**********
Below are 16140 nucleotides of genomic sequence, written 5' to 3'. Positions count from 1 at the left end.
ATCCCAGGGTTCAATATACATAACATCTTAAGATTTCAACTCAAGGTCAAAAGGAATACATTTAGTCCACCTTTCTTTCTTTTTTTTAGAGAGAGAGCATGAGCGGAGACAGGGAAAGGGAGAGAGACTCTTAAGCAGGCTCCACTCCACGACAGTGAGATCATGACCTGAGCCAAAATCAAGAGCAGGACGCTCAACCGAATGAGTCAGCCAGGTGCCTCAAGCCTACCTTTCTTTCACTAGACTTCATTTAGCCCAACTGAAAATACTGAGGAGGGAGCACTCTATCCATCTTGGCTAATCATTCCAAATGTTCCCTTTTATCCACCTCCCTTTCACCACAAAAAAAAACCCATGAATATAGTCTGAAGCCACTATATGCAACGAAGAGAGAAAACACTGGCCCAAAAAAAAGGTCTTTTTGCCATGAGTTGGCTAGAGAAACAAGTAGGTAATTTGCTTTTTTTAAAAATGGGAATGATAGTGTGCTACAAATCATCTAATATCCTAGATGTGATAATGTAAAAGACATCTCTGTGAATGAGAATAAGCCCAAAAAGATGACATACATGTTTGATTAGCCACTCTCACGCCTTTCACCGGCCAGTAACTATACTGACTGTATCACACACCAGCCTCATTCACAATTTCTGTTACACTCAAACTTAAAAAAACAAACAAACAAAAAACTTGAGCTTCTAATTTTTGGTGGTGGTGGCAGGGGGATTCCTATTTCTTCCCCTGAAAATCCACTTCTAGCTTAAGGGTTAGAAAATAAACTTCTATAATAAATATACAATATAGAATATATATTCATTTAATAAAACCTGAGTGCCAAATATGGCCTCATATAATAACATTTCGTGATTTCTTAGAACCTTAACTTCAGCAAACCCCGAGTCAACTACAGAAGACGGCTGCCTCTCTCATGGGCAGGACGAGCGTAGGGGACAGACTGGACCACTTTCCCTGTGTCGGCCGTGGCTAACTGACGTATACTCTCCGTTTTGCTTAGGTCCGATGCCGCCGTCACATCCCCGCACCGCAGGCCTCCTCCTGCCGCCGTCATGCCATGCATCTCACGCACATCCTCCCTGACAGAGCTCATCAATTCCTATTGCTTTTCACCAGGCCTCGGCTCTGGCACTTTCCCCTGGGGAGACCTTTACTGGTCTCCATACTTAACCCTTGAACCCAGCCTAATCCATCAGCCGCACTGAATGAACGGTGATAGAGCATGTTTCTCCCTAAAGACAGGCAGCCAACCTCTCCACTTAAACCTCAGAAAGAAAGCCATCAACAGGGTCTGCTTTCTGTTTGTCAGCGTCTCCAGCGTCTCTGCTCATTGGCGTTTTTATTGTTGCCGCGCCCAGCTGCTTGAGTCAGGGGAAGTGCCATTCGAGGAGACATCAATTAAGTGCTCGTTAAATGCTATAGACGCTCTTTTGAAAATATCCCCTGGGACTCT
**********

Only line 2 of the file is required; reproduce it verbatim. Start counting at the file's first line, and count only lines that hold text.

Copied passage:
ATCCCAGGGTTCAATATACATAACATCTTAAGATTTCAACTCAAGGTCAAAAGGAATACATTTAGTCCACCTTTCTTTCTTTTTTTTAGAGAGAGAGCATGAGCGGAGACAGGGAAAGGGAGAGAGACTCTTAAGCAGGCTCCACTCCACGACAGTGAGATCATGACCTGAGCCAAAATCAAGAGCAGGACGCTCAACCGAATGAGTCAGCCAGGTGCCTCAAGCCTACCTTTCTTTCACTAGACTTCATTTAGCCCAACTGAAAATACTGAGGAGGGAGCACTCTATCCATCTTGGCTAATCATTCCAAATGTTCCCTTTTATCCACCTCCCTTTCACCACAAAAAAAAACCCATGAATATAGTCTGAAGCCACTATATGCAACGAAGAGAGAAAACACTGGCCCAAAAAAAAGGTCTTTTTGCCATGAGTTGGCTAGAGAAACAAGTAGGTAATTTGCTTTTTTTAAAAATGGGAATGATAGTGTGCTACAAATCATCTAATATCCTAGATGTGATAATGTAAAAGACATCTCTGTGAATGAGAATAAGCCCAAAAAGATGACATACATGTTTGATTAGCCACTCTCACGCCTTTCACCGGCCAGTAACTATACTGACTGTATCACACACCAGCCTCATTCACAATTTCTGTTACACTCAAACTTAAAAAAACAAACAAACAAAAAACTTGAGCTTCTAATTTTTGGTGGTGGTGGCAGGGGGATTCCTATTTCTTCCCCTGAAAATCCACTTCTAGCTTAAGGGTTAGAAAATAAACTTCTATAATAAATATACAATATAGAATATATATTCATTTAATAAAACCTGAGTGCCAAATATGGCCTCATATAATAACATTTCGTGATTTCTTAGAACCTTAACTTCAGCAAACCCCGAGTCAACTACAGAAGACGGCTGCCTCTCTCATGGGCAGGACGAGCGTAGGGGACAGACTGGACCACTTTCCCTGTGTCGGCCGTGGCTAACTGACGTATACTCTCCGTTTTGCTTAGGTCCGATGCCGCCGTCACATCCCCGCACCGCAGGCCTCCTCCTGCCGCCGTCATGCCATGCATCTCACGCACATCCTCCCTGACAGAGCTCATCAATTCCTATTGCTTTTCACCAGGCCTCGGCTCTGGCACTTTCCCCTGGGGAGACCTTTACTGGTCTCCATACTTAACCCTTGAACCCAGCCTAATCCATCAGCCGCACTGAATGAACGGTGATAGAGCATGTTTCTCCCTAAAGACAGGCAGCCAACCTCTCCACTTAAACCTCAGAAAGAAAGCCATCAACAGGGTCTGCTTTCTGTTTGTCAGCGTCTCCAGCGTCTCTGCTCATTGGCGTTTTTATTGTTGCCGCGCCCAGCTGCTTGAGTCAGGGGAAGTGCCATTCGAGGAGACATCAATTAAGTGCTCGTTAAATGCTATAGACGCTCTTTTGAAAATATCCCCTGGGACTCT